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Viber, Skype, WhatsApp: Moroccans Launch Campaign to Boycott Telecom Providers

Larbi Arbaoui
Dedicated free-lance journalist with three years of experience as a news correspondent, translator, and editor. Larbi has been working as a journalist, reporting and conducting interviews for more than two years for international on-line publication ...
Viber, Skype, WhatsApp: Moroccans Launch Campaign to Boycott Telecom Providers

Taroudant – After Moroccos three telecom providers announced a decision to impose further restrictions on the use of WhatsApp, Skype, and Viber, Moroccans launched a campaign on Facebook to boycott the three companies on January 16 and 17.

“Through this campaign, we want to show to those companies that we are not sheep, but consumers who should be respected,” the organizers said.  “The Internet is a free space that nobody has the right to control.”

Of the 166,000 persons invited, 30,000 expressed an interest, while 24,000 confirmed their participation in the boycott.

The campaign comes after the three Moroccan telecom providers, Maroc Telecom, Meditel, and Inwi, restricted audio and video calls using several applications that offer free voice over IP (VoIP) services such as WhatsApp, Skype, and Viber.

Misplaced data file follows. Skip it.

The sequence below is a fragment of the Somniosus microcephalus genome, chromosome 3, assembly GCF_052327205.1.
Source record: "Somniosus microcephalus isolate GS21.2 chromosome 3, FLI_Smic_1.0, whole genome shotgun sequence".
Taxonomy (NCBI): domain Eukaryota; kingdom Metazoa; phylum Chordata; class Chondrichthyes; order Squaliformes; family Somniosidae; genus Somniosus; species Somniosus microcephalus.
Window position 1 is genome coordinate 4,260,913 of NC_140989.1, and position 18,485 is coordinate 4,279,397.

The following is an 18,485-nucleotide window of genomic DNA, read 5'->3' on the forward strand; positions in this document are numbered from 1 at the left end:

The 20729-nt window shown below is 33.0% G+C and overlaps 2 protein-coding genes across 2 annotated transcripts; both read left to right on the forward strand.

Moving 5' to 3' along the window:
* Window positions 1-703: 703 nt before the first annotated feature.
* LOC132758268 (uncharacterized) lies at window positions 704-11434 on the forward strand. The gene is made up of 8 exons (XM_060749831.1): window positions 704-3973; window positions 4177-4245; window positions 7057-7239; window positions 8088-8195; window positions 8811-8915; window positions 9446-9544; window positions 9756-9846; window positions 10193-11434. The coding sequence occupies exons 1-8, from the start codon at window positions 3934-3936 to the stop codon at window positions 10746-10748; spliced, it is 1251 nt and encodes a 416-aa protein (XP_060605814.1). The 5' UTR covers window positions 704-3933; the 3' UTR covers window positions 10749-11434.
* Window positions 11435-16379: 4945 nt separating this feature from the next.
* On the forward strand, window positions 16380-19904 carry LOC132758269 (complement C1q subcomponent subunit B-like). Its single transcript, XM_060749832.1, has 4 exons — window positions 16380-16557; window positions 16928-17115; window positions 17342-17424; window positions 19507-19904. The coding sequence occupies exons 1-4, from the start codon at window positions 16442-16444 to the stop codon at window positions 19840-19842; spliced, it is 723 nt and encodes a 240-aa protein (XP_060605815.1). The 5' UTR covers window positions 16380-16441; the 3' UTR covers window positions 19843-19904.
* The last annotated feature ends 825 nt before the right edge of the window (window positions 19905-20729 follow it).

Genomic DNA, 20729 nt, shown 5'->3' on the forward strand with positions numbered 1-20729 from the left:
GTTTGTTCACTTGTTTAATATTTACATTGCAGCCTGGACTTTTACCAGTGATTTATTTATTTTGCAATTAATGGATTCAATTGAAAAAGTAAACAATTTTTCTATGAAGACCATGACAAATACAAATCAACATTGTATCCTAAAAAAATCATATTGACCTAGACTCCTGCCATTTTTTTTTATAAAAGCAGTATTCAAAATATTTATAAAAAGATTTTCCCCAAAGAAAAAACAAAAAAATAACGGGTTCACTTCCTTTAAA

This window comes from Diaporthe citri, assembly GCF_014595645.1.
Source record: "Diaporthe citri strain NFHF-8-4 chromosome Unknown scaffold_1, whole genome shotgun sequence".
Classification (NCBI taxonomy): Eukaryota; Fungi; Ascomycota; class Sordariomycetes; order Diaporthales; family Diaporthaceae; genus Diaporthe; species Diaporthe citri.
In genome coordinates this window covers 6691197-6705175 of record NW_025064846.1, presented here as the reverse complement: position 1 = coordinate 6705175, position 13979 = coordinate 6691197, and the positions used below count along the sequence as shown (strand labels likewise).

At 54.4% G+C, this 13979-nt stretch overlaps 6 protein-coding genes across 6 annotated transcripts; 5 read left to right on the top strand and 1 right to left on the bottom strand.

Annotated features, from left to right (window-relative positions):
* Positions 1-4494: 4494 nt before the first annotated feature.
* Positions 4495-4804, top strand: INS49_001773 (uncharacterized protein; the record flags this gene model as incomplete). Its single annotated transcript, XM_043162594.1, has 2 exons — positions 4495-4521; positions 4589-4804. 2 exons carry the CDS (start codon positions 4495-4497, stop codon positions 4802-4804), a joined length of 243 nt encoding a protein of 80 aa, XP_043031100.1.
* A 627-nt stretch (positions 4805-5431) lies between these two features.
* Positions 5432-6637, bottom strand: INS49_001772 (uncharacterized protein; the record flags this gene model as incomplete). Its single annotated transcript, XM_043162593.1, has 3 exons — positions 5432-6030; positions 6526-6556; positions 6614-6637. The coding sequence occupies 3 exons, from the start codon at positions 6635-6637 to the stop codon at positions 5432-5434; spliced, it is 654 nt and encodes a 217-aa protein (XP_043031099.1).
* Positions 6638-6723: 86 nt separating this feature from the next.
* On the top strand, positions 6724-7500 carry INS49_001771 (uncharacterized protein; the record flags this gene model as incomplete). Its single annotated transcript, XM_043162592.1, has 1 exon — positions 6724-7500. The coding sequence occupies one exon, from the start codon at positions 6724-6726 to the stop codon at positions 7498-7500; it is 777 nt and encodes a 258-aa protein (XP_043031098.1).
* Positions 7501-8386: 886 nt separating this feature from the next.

The companies claimed that their telecom interests have been adversely affected by people  mostly using VoIP services, while at the same time foreign companies have been making money out of the Internet-based services at their expense.

They added that the restrictions on such applications have only been partial. The VoIP calls were disabled only on devices using 3G and 4G internet yet users are still able to make use of the free services through a Wi-Fi connection. But a source quoted by Telquel on Tuesday said that the Moroccan telecom providers are readying to impose a total ban on the use of Skype, Viber and WhatsApp.

The National Telecommunications Regulatory Agency (ANRT) stated that applications that offer free VoIP services “are not in compliance with current regulations and represent a large loss for the national telecom providers.”

A video posted on YouTube highlighted how important these VoIP services are to Moroccans to remain connected with their families and friends abroad.

“Any restriction on these services means a restriction of communication between the families,” said one of the interviewees.

“Internet is a free service that no one has the right to censor or confiscate,” said another.

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